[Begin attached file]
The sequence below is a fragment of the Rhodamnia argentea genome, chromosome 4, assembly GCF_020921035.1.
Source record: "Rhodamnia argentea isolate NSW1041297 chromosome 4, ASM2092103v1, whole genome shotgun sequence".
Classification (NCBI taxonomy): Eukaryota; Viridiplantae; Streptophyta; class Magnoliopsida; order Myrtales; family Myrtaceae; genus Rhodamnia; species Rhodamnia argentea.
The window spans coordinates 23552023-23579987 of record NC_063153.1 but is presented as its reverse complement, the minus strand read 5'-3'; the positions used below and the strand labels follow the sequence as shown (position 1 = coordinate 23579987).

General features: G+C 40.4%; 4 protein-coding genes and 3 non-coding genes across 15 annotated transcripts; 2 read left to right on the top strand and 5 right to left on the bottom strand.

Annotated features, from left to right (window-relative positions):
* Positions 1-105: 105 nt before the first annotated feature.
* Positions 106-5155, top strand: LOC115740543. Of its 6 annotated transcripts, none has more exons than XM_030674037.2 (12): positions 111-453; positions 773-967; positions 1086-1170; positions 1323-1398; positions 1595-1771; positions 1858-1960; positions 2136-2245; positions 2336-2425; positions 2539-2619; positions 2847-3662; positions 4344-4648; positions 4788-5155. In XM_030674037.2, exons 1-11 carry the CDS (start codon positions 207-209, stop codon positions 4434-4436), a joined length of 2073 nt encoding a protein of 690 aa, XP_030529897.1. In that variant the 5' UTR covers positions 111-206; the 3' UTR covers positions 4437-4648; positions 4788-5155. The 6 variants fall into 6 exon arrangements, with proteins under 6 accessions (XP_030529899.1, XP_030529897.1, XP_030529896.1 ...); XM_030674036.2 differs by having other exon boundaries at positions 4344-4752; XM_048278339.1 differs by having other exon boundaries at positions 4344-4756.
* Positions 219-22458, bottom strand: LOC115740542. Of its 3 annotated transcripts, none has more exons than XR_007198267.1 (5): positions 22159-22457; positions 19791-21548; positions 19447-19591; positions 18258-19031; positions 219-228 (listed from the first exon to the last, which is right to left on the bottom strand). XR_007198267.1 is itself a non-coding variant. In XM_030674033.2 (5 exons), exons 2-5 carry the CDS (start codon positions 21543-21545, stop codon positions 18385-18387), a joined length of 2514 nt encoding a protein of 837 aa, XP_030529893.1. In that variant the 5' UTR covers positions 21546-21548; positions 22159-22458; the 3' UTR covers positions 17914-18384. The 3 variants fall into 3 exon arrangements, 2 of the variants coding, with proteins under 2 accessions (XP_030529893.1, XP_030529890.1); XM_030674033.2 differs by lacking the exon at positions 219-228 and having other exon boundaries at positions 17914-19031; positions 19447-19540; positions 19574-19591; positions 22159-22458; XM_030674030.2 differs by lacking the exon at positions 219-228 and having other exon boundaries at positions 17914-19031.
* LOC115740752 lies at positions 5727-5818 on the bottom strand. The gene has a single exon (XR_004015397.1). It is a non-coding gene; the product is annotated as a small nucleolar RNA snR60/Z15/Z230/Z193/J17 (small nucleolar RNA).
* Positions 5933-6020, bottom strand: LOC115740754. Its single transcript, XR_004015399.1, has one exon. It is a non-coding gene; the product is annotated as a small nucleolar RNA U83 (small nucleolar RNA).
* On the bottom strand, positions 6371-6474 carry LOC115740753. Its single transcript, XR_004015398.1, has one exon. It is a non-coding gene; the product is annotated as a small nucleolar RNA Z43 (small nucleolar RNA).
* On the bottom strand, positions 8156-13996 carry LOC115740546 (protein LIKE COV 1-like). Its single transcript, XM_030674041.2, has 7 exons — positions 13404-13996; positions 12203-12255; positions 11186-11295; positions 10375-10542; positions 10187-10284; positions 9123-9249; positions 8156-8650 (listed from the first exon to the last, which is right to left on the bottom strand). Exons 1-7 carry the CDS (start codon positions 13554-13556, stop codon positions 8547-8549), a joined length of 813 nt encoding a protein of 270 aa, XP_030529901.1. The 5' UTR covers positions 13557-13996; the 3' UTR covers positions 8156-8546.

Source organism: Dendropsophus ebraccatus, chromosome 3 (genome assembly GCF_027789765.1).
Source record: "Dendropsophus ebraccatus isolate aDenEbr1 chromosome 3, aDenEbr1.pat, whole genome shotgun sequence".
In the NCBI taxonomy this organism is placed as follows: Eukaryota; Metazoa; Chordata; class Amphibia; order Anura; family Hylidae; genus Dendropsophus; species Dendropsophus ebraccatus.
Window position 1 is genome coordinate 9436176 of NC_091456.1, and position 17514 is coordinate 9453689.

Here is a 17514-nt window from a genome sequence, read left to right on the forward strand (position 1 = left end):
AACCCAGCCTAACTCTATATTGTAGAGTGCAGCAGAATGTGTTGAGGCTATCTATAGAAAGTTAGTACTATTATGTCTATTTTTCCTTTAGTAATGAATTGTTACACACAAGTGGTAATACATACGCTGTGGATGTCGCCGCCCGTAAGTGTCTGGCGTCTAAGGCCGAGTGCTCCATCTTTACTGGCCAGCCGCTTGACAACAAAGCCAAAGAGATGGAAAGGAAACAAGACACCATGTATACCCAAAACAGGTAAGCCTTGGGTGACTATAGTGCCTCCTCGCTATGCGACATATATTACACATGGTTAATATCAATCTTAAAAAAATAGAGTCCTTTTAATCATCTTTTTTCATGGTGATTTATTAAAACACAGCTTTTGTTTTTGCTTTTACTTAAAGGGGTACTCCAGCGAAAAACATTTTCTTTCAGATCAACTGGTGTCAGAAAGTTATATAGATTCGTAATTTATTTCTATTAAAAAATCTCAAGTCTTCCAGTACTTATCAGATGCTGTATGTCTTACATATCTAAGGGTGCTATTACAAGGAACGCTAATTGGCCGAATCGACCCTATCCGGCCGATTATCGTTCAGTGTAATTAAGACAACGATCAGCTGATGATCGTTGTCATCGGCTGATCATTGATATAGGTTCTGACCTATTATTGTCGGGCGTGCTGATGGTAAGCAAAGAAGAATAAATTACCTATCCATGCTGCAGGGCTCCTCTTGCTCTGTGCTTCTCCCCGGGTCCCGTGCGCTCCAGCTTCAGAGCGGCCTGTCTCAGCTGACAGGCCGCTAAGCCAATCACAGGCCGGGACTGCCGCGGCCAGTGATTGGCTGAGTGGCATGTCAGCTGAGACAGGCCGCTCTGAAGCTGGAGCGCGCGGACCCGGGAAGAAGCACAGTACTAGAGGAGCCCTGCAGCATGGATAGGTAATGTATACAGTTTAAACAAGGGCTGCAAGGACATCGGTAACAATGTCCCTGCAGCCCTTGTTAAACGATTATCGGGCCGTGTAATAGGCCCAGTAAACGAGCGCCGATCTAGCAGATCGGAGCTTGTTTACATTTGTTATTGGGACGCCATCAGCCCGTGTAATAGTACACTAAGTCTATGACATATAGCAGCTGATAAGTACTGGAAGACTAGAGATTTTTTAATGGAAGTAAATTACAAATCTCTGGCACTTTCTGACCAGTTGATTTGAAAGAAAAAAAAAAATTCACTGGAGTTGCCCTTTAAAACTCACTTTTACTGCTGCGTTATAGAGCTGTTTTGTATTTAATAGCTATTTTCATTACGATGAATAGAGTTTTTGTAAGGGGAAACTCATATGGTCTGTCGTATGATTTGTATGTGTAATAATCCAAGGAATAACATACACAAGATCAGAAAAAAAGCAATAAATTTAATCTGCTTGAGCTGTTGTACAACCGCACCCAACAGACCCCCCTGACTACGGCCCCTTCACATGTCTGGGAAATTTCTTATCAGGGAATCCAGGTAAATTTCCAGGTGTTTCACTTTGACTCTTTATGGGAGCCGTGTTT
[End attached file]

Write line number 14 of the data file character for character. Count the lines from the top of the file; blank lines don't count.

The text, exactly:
Source organism: Dendropsophus ebraccatus, chromosome 3 (genome assembly GCF_027789765.1).